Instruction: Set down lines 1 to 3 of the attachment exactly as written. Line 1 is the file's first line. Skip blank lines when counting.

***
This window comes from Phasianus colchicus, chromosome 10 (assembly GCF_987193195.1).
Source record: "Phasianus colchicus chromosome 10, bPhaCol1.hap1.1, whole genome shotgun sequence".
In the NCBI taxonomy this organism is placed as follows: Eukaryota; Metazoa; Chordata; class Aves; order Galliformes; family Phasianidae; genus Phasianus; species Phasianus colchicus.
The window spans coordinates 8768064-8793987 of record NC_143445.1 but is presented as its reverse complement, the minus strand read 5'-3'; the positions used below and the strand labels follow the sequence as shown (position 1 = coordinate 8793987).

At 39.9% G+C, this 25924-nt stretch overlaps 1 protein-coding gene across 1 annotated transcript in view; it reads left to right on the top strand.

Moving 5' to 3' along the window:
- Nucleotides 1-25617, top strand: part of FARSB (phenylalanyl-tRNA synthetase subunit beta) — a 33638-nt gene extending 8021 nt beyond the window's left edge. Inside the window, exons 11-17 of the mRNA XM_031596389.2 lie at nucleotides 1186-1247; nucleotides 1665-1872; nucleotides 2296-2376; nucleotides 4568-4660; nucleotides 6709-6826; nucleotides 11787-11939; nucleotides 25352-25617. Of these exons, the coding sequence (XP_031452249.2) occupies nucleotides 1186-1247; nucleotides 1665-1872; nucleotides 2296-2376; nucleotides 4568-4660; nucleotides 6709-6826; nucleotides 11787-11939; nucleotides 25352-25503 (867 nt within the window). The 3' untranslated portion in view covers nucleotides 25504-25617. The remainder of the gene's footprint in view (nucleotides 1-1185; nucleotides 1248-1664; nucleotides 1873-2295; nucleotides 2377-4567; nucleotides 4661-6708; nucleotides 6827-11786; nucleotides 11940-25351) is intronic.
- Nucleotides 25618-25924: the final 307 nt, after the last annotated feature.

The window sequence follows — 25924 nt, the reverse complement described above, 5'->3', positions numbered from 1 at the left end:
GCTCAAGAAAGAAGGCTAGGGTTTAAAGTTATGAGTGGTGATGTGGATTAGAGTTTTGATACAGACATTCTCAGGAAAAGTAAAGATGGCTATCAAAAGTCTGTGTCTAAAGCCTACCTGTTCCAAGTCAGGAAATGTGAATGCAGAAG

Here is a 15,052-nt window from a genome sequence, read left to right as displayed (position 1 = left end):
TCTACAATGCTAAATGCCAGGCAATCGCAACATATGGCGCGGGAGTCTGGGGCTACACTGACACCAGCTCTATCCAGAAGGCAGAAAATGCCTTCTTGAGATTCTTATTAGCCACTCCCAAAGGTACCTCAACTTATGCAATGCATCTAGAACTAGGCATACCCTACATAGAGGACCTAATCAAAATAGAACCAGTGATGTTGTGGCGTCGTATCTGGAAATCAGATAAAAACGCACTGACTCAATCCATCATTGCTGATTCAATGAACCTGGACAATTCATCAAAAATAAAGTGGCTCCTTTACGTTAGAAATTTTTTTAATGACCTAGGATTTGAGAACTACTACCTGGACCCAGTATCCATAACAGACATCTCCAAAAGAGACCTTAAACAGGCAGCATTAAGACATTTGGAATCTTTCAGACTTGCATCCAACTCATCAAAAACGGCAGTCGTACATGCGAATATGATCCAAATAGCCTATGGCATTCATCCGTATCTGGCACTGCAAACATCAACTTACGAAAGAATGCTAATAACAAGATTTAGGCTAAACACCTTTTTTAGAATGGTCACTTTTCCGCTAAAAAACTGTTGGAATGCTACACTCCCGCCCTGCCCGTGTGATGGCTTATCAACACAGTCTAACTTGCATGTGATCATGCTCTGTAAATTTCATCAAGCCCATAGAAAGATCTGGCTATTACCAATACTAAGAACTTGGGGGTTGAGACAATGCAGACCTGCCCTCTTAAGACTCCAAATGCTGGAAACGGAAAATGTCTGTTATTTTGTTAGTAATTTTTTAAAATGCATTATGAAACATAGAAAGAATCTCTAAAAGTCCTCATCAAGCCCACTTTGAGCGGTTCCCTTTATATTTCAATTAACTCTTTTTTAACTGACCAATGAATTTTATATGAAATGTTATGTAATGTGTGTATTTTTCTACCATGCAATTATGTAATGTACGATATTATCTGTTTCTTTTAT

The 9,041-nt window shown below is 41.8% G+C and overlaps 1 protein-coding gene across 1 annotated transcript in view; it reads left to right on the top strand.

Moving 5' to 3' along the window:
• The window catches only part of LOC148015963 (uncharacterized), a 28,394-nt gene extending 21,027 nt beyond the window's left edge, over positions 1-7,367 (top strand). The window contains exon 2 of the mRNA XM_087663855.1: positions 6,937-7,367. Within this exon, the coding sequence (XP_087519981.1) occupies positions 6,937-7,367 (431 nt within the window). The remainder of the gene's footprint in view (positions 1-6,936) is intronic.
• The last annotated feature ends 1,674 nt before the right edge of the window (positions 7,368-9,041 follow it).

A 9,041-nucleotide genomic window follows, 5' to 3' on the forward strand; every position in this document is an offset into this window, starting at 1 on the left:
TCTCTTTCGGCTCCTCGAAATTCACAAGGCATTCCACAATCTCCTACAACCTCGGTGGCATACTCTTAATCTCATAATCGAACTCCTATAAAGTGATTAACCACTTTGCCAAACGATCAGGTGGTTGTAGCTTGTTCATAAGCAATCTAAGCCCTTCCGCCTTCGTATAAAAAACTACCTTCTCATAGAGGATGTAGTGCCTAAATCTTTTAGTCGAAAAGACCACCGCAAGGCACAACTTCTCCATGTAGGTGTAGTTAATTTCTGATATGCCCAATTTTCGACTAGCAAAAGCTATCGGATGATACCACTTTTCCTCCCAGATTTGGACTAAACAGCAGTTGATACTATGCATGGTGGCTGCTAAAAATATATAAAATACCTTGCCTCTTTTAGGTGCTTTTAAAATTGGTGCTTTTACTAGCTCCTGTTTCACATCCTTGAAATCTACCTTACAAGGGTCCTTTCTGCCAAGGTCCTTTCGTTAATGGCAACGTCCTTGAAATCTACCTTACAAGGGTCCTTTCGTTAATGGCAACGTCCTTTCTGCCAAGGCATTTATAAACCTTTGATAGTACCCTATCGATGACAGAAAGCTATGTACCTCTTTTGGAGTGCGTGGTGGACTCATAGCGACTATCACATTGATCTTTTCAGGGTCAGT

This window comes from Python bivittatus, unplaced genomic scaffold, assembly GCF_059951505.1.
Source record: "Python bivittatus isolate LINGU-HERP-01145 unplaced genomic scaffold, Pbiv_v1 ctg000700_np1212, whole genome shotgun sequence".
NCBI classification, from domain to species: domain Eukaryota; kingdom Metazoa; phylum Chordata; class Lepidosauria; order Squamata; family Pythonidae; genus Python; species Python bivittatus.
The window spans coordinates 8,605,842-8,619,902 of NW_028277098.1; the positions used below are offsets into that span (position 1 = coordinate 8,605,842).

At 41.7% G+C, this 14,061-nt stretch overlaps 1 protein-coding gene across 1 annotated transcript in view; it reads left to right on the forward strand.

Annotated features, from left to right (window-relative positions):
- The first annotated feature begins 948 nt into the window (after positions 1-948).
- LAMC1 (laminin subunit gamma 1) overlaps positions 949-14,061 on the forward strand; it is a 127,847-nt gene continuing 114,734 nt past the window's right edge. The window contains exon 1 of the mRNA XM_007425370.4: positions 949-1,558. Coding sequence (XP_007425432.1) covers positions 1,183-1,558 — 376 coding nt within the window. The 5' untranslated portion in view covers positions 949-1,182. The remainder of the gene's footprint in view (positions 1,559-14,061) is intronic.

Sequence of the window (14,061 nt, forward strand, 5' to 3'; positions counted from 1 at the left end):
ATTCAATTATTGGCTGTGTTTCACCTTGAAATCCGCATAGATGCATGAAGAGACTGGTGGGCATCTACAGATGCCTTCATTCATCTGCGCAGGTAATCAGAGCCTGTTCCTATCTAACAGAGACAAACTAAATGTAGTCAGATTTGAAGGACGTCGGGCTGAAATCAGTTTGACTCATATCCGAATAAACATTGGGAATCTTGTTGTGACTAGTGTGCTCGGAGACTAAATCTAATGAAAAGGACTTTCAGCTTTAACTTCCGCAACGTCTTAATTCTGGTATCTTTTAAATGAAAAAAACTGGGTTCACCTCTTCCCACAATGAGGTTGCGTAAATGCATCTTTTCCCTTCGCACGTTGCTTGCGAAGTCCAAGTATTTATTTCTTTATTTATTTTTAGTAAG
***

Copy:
This window comes from Phasianus colchicus, chromosome 10 (assembly GCF_987193195.1).
Source record: "Phasianus colchicus chromosome 10, bPhaCol1.hap1.1, whole genome shotgun sequence".
In the NCBI taxonomy this organism is placed as follows: Eukaryota; Metazoa; Chordata; class Aves; order Galliformes; family Phasianidae; genus Phasianus; species Phasianus colchicus.